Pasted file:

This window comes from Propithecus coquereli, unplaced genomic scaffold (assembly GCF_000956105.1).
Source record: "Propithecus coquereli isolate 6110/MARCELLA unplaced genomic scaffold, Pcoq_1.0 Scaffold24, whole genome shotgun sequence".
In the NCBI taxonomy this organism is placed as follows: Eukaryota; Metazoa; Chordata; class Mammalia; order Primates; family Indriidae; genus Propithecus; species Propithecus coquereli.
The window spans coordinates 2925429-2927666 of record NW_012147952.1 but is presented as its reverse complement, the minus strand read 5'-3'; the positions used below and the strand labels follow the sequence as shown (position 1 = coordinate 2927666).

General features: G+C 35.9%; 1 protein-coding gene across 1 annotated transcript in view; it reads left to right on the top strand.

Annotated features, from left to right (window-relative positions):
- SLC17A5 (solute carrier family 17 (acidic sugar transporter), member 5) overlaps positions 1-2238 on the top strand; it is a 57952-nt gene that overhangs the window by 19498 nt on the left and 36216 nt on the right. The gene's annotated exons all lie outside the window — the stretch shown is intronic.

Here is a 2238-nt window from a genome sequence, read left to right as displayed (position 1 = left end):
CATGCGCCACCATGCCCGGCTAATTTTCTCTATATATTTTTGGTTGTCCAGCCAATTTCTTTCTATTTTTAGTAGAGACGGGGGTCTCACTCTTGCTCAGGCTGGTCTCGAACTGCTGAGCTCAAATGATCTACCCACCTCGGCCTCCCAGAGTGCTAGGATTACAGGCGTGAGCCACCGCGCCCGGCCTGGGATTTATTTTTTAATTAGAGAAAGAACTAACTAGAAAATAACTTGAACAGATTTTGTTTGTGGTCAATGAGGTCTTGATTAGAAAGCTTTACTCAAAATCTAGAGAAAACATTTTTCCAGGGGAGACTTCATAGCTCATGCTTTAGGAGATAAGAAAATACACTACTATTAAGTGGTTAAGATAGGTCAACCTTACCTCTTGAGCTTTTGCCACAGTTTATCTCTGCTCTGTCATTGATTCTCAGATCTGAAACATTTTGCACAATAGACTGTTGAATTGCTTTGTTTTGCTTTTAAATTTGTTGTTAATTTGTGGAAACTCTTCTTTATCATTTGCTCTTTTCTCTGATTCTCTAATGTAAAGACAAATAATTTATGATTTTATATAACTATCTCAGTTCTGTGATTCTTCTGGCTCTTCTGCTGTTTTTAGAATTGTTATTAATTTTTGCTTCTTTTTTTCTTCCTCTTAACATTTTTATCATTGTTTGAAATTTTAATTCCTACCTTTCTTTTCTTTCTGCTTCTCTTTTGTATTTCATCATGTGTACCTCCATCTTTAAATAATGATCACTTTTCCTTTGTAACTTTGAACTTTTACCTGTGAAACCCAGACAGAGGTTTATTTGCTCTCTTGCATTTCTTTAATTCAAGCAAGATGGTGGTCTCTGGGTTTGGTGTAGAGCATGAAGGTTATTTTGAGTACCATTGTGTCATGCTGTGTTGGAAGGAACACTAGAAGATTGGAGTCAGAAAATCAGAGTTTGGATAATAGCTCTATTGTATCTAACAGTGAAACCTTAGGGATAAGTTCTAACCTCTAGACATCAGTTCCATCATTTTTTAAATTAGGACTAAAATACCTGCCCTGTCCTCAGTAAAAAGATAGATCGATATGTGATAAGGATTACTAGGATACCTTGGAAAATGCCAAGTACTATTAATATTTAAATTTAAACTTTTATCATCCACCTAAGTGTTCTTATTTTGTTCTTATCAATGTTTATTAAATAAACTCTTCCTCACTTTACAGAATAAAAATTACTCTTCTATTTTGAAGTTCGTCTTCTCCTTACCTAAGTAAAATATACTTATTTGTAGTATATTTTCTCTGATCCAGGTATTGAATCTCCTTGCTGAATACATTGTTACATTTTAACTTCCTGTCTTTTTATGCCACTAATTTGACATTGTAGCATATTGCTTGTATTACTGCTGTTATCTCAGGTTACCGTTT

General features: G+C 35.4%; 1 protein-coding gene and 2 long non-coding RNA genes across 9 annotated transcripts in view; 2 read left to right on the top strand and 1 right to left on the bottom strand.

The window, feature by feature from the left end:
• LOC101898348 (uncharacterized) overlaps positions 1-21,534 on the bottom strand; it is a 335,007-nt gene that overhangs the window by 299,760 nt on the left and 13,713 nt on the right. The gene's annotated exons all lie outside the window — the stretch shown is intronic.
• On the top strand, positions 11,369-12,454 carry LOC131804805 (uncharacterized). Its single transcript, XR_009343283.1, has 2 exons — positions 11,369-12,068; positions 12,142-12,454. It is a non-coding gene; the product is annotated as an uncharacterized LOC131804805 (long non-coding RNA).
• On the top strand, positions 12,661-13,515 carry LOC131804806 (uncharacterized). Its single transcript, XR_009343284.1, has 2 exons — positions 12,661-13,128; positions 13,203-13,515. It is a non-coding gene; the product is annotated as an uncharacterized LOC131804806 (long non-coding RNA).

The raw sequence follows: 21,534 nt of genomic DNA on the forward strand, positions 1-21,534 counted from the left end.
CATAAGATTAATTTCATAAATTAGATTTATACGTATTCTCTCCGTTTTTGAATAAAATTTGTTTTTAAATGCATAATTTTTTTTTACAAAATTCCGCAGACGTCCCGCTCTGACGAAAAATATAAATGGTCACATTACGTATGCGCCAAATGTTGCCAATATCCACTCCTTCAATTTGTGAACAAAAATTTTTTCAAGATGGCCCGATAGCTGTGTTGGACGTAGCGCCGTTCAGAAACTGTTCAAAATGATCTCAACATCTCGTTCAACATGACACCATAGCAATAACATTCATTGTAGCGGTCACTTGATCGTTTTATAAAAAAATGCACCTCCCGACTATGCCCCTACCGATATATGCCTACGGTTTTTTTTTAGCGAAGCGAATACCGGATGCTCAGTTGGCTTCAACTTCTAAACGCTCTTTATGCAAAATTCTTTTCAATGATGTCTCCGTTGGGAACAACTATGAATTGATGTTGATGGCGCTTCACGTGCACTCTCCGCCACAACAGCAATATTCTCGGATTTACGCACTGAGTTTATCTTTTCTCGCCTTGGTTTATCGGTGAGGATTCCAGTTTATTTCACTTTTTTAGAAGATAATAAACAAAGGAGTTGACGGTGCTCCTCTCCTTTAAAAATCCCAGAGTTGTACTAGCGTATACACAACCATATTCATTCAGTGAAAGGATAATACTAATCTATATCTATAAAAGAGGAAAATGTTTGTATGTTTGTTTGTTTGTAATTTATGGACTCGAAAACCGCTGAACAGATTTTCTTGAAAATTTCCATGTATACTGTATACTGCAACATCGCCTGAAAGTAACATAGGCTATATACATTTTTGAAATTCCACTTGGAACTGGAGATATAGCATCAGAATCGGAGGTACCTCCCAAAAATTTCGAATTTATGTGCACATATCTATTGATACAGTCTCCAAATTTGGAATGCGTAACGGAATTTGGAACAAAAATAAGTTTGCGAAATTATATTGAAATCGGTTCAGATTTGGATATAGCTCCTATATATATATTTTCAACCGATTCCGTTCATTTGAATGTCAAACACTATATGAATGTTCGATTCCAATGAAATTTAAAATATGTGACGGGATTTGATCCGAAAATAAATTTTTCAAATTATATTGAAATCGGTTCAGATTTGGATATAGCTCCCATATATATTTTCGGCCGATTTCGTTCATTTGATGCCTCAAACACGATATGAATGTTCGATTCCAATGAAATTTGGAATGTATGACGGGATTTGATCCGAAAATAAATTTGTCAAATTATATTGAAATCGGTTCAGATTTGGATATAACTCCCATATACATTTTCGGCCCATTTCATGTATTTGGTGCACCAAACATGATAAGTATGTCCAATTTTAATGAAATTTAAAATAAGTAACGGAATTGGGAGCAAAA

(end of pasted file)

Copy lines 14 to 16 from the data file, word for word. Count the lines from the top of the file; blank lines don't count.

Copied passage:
• On the top strand, positions 12,661-13,515 carry LOC131804806 (uncharacterized). Its single transcript, XR_009343284.1, has 2 exons — positions 12,661-13,128; positions 13,203-13,515. It is a non-coding gene; the product is annotated as an uncharacterized LOC131804806 (long non-coding RNA).

The raw sequence follows: 21,534 nt of genomic DNA on the forward strand, positions 1-21,534 counted from the left end.
CATAAGATTAATTTCATAAATTAGATTTATACGTATTCTCTCCGTTTTTGAATAAAATTTGTTTTTAAATGCATAATTTTTTTTTACAAAATTCCGCAGACGTCCCGCTCTGACGAAAAATATAAATGGTCACATTACGTATGCGCCAAATGTTGCCAATATCCACTCCTTCAATTTGTGAACAAAAATTTTTTCAAGATGGCCCGATAGCTGTGTTGGACGTAGCGCCGTTCAGAAACTGTTCAAAATGATCTCAACATCTCGTTCAACATGACACCATAGCAATAACATTCATTGTAGCGGTCACTTGATCGTTTTATAAAAAAATGCACCTCCCGACTATGCCCCTACCGATATATGCCTACGGTTTTTTTTTAGCGAAGCGAATACCGGATGCTCAGTTGGCTTCAACTTCTAAACGCTCTTTATGCAAAATTCTTTTCAATGATGTCTCCGTTGGGAACAACTATGAATTGATGTTGATGGCGCTTCACGTGCACTCTCCGCCACAACAGCAATATTCTCGGATTTACGCACTGAGTTTATCTTTTCTCGCCTTGGTTTATCGGTGAGGATTCCAGTTTATTTCACTTTTTTAGAAGATAATAAACAAAGGAGTTGACGGTGCTCCTCTCCTTTAAAAATCCCAGAGTTGTACTAGCGTATACACAACCATATTCATTCAGTGAAAGGATAATACTAATCTATATCTATAAAAGAGGAAAATGTTTGTATGTTTGTTTGTTTGTAATTTATGGACTCGAAAACCGCTGAACAGATTTTCTTGAAAATTTCCATGTATACTGTATACTGCAACATCGCCTGAAAGTAACATAGGCTATATACATTTTTGAAATTCCACTTGGAACTGGAGATATAGCATCAGAATCGGAGGTACCTCCCAAAAATTTCGAATTTATGTGCACATATCTATTGATACAGTCTCCAAATTTGGAATGCGTAACGGAATTTGGAACAAAAATAAGTTTGCGAAATTATATTGAAATCGGTTCAGATTTGGATATAGCTCCTATATATATATTTTCAACCGATTCCGTTCATTTGAATGTCAAACACTATATGAATGTTCGATTCCAATGAAATTTAAAATATGTGACGGGATTTGATCCGAAAATAAATTTTTCAAATTATATTGAAATCGGTTCAGATTTGGATATAGCTCCCATATATATTTTCGGCCGATTTCGTTCATTTGATGCCTCAAACACGATATGAATGTTCGATTCCAATGAAATTTGGAATGTATGACGGGATTTGATCCGAAAATAAATTTGTCAAATTATATTGAAATCGGTTCAGATTTGGATATAACTCCCATATACATTTTCGGCCCATTTCATGTATTTGGTGCACCAAACATGATAAGTATGTCCAATTTTAATGAAATTTAAAATAAGTAACGGAATTGGGAGCAAAA